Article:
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Emotion Coaching and Mindfulness in Schools
Transcript of Emotion Coaching and Mindfulness in Schools
Emotion Coaching and Mindfulness in Schools
Dr Janet Rose
Dr Sarah Temple
Tuning in to Kids , Sophie Havighurst and Ann Harley www.tuningintokids.org.au Mindful,
Department Psychiatry, the University of Melbourne
John Gottman,(1997). Raising an Emotionally Intelligent Child: The Heart of Parenting. Simon and Schuster: New York.
Adele Faber, and Elaine Mazlish (1980, 2000). How To Talk So Kids Will Listen & Listen So Kids will Talk., Avon Books: New York.
Adele Faber, and Elaine Mazlish, (1987, 1998) Siblings Without Rivalry. Avon Books: New York.
The Gottman Institute http://www.gottman.com
Emotionally Intelligent Parenting (EQParenting) http://www.eqparenting.com
Dan Siegel , Handmodel of the brain; The whole brain child (with Tina Bryson)
Dr Sarah Temple MRCGP
Children who are emotion coached are more likely to:
Have better cognitive abilities
Stronger social skills
Display more pro-social behaviour
Have fewer physical illnesses
Lower behaviour problems and lower anxiety or depressive symptoms
Eisenberg et al, 1998; Havighurst et al 2009, 2010, 2012; Kehoe et al 2014
Greatest benefit for children with higher levels of Emotional negative reactivity
Externalising behaviour (particularly at a young age)
Anxiety or depressive symptoms
Denham et al, 2000; Duncombe et al 2012; Kehoe et al 2014
Be aware of your own feelings – emotions are contagious
Manage your own feelings of anxiety/frustration/etc
Sharing your own worries can make things worse for them
Acceptance is crucial- show respect and empathise
‘Name it to tame it’ – labeling fear can help to calm
But avoid labeling the child
Avoid saying ‘Don’t worry/don’t think about it’
Help the child face their fear by scaffolding gently- be creative
Externalise the problem and work together with your child
Other helpful pointers
Responding to low level emotions
Emotions are noticed, the child does not have to escalate to have feelings noticed
Emotions are accepted, conflicts are not escalated
More optimal time to teach about emotions (frontal lobes are still engaged)
Can work pro-actively to lower stress chemicals (e.g., check sleep, food, calming/letting off steam activities; be more mindful during high risk times)
Clear limits are set early while emotions are recognised and respected
All feelings are OK – behaviours can be OK or not OK
Children learn to self-soothe, stay calm
Bond between child and parent is strengthened– power struggles less likely
John Gottman, 1997
Why does emotion coaching work?
You might be warm and concerned but do not respond to the child’s emotions.
Or you might:
Jump straight to problem-solving (e.g., offer advice “You should have…”)
Tell the child not to worry
Immediately offer distractions or reassurance
Moralise (the parental agenda, values)
Take another person’s side instead of the child’s perspective
Immediately explain why...... (defensive responding)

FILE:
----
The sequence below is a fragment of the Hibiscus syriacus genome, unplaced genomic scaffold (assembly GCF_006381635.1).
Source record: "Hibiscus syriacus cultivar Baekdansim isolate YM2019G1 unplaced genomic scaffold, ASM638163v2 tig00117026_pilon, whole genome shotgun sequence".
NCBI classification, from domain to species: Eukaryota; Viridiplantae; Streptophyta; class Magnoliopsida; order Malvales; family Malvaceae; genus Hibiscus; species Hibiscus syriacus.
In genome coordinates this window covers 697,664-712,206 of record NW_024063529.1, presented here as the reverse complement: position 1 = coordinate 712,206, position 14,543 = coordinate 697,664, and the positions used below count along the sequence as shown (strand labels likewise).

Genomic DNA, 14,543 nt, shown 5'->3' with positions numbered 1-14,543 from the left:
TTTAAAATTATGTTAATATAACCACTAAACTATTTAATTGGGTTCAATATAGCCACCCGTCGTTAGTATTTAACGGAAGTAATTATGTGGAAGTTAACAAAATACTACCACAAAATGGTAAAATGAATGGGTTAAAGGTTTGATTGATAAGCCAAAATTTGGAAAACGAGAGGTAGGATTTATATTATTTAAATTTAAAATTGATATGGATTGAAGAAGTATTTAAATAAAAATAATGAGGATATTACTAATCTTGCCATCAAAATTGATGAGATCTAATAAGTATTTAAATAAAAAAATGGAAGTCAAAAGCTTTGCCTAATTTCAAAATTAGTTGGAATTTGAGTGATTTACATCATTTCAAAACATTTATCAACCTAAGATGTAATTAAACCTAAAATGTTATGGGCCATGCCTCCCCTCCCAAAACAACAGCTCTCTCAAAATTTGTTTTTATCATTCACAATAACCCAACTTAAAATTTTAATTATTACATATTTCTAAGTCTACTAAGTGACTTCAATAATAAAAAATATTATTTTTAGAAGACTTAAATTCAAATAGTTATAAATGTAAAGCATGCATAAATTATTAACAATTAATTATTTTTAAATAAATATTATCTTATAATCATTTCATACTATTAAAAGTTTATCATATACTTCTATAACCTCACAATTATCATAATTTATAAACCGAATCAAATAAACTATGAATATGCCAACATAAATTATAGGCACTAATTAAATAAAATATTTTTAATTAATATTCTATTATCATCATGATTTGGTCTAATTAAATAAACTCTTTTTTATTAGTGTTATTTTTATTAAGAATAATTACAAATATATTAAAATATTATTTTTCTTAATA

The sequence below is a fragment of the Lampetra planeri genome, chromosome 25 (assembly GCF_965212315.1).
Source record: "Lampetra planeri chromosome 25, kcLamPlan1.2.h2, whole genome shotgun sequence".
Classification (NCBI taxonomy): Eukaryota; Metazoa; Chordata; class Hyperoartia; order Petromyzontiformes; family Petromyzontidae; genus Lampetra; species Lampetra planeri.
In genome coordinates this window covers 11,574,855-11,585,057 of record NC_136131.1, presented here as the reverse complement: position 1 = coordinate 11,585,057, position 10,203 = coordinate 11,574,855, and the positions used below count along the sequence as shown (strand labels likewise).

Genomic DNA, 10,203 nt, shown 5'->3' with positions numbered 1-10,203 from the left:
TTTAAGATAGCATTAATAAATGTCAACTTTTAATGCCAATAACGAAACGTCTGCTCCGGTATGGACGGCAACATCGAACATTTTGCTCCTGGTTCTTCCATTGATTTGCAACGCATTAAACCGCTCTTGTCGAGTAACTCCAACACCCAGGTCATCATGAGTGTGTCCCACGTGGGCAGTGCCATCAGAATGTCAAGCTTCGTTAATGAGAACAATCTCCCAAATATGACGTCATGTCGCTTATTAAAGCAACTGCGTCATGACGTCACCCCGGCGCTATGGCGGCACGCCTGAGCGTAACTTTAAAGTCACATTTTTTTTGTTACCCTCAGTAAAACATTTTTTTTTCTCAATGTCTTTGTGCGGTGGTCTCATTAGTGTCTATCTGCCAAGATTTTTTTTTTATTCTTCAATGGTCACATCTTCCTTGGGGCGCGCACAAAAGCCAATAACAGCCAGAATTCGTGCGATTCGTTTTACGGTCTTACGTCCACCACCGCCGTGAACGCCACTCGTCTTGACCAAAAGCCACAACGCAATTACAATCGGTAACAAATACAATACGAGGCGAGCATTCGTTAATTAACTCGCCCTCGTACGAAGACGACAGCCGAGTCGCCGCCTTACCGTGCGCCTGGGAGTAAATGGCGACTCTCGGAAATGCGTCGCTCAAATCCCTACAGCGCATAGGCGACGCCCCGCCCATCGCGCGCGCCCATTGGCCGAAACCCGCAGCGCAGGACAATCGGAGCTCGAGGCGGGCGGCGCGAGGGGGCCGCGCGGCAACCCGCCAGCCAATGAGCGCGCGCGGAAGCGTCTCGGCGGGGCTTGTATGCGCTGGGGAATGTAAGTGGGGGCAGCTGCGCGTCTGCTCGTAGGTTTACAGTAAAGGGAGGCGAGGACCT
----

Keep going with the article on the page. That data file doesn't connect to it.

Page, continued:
Emotion dismissing responses
It allows you to have awareness and control over what you do
It results in lower levels of stress, which are associated with better health
Enables more satisfying friendships and lasting intimate relationships
You can sooth yourself and are therefore able to calmly focus, concentrate
and think when faced with a challenging situation
It makes you more resilient (better able to deal with change and stress).
Tuning in to Kids, Sophie Havighurst and Ann Harley
The function of anxiety and worry
Role of temperament
Most children experience worry/fear
Different presentations - many parents don’t recognise anxiety
Clues: Somatic complaints, play, questions, avoidance
Parents may model worry/fear responses
Punitive, overprotective parenting, perfectionism
Emotional competence – a protective factor
Anxiety and Worry
There are five key steps to Emotion Coaching (John Gottman, 1997)
Become aware of the child’s emotion, especially noticing lower intensity emotions (e.g., disappointment, frustration).
View these emotions as an opportunity for connecting and teaching.
Communicate understanding and acceptance of the emotion (i.e., show empathy).
Help the child identify and put words to the emotion – verbally label feelings.
Set limits while helping children to problem-solve. Communicate that all wishes and feelings are OK but not all behaviours are OK.
Tuning in to Kids, Sophie Havighurst and Ann Harley (2007)
Gottman, J. M. and J. DeClaire (1997). The heart of parenting: How to raise an emotionally intelligent child. London, Bloomsbury
Dan Siegel: Hand model of the brain
Brain Regions and Functions
Four patterns of responding to children’s emotions
: disapproves or is critical of emotions being expressed (particularly uncomfortable emotions)
: ignores uncomfortable emotions.
: accepts all emotions but fails to place guidance around behaviour.
: values all emotions and helps understand feelings while also guiding behaviour.
Eisenberg et al, 1998;Gottman et al 1997
Parental modelling, parental reactions to emotion expression, discussion of emotions
Family emotional climate
Parental Meta-emotion philosophy (MEP)
the way we think and feel about emotions
comes from our family of origin experience
How does emotional competence develop?
Brainstem (instinctive brain)
breathing, heartbeat, temperature
Midbrain (survival brain)
survival functions such as safety and responses to threats (reflexes, sleep)
Limbic Area (emotional brain)
helps generate feelings and emotions
works together with Brainstem to process the experience of fear, danger and threat in the environment
Cortical Area (thinking brain)
reasoning, planning, anticipating, and predicting, impulse control, Meta-cognition, Meta-emotion
John Gottman's work has informed the
Tuning in to Kids
programme and Emotion Coaching at Bath Spa.
Tuning in to Kids
comes out of a team based in the Mindful Centre for Training and Development in Health, Melbourne University.
Mindfulness or pausing and being in the moment is a core part of this tool.
We integrate mindful sessions from www.Headspace.com into the Emotion Coaching programme.